The age of functional programming is dawning. The hype cycle has heated up, and IT departments are getting both real and perceived benefits out of the idea that a function runs on demand only.
For some, the benefits are very real. Bursty processing, or things that are frequent and quickly resolved, see a benefit from being implemented on functional architectures, and the cost of functional architectures is arguably far better than the cost of cloud instances. I say “arguably” because you can always cram more onto an underused cloud instance, but you pay as you go—even more literally for functional programming, so additions each have an incremental cost. But it is incremental, and you have the power to choose whether functional is right for any given bit of the architecture.
So why the title? Remember The Island of Misfit Toys from the much-beloved Christmas story, “Rudolph the Red Nosed Reindeer”? They were all just a little off. In a world flooded with perfectly good toys, they were left unattended and unwanted.
That is a risk functional runs in the long run, also. The idea that you can pop a function out there, configure the access point (almost ubiquitously a web application firewall entry point, but things change so we’ll stick with the generic “entry point”), and start sending requests is great. The fact that you only pay for that bit of time when your request is actually being serviced is great, too.
But this ideas assumes security is baked in at the functional level. If you are deploying this function anywhere with a public IP, it assumes hardcore security is baked in.
And failure to have that security baked in is the first reason you might have a misfit toy.
By definition, functional programming-based systems are complex systems. They are the ultimate evolution of microservices. They will suffer all of the headaches and heartaches associated with SOA and add on the issues with REST versioning, etc. There will be 50 or 500 functions, each clipping along and doing its thing, composed to make a single application (in a purist world, composed in a functional programming app).
Some of these functions will become outdated and unused. You can’t leave them laying around, waiting to be abused. Indeed, a new form of financial attack might be to look for just such abandoned toys and start calling them repeatedly and rapidly.
Imagine coming in one day and having Finance ask you why your bill at functional provider X tripled in the last month, only to find a function you left hanging around was being called for no good reason?
But the complexity inherent in lots of small bits of code, each doing a specific task, pretty much guarantees there will be cruft left lying around unless you are very careful.
And that, my friends, is (finally, I know) the point of this blog. Our monitoring tools today lean toward watching the performance of the application, but you need more than that before you go all-in on functional programming. You need build tools that can tell you when a given function is no longer called—from anywhere. That is a tall order which none of the previous distributed methodologies has managed to master, but it is more important in a world where you have functions sitting in various public clouds with public-facing IP addresses.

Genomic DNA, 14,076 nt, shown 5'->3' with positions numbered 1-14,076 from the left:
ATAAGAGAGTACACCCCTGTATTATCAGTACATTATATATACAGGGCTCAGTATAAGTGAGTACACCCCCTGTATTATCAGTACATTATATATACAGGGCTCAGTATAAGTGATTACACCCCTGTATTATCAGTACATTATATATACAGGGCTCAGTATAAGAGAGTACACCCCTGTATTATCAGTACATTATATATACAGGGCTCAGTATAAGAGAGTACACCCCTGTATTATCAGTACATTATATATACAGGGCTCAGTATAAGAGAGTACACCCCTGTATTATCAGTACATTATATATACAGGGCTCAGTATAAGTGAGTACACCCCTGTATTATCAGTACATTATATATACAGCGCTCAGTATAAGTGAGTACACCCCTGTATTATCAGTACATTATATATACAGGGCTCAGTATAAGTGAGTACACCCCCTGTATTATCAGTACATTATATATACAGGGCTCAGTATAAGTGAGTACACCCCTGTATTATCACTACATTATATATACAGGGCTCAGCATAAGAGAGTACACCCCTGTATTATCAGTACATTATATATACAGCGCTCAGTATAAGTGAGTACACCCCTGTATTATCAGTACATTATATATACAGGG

There also needs to be a definitive source code scanner. Those are slowly getting better, but imagine if a library the build system pulls in and uses for 20 or 30 different functional programming microbits becomes compromised? We’ve seen enough instances of ignoring the problem is begging to be a victim, so scanning on build is more important with more systems using external libraries. Or more accurately, with external libraries being pulled into more microservices. There are companies/service providers that will validate your external dependencies and only let you load open source libraries they have certified as safe. I’ve never used one, but they’re worth looking into.
A list of entry points and places they are accessed from is useful for internal-only applications. You can’t do that with a publicly exposed REST API that anyone can call, of course. I’m a developer and a D&D player, so I’ll use that example: Wizards/Hasbro cannot control where this API is being called from. The same is true for any web services APIs that exist to give others access. But internal APIs that are an integral part of internal systems and not called externally? Those you need an automated way to find references to them in internal source and keep a count. Much like garbage collection, you’ll want to take down ones whose count reaches zero.
The thing is that in many ways functional programming reduces operational complexity. It certainly reduces operational overhead. But that complexity is replaced with a different kind of operational complexity; maintenance becomes a bigger issue, and the already occurring breakup of code into smaller chunks increases, bringing cross-reference complexity along with it.
Keep that in mind. You will have orphaned functions, you will have security concerns, you will have changed operational complexity. Plan for these things from day one. They are not at all deal breakers, and the benefits of functional are already clear in certain verticals with more general benefits being discovered as I type. But they’re the new problems that will require answers in this new architecture.
So, build in oversight and tools from the beginning and go see how functional programming could benefit your project. At this time, it isn’t the answer to every problem, but—like most cool new IT things—it is another tool to have at hand when solving problems for the business.
And don’t let your functional programming microservices end up on the Island of Misfit Functional Programming.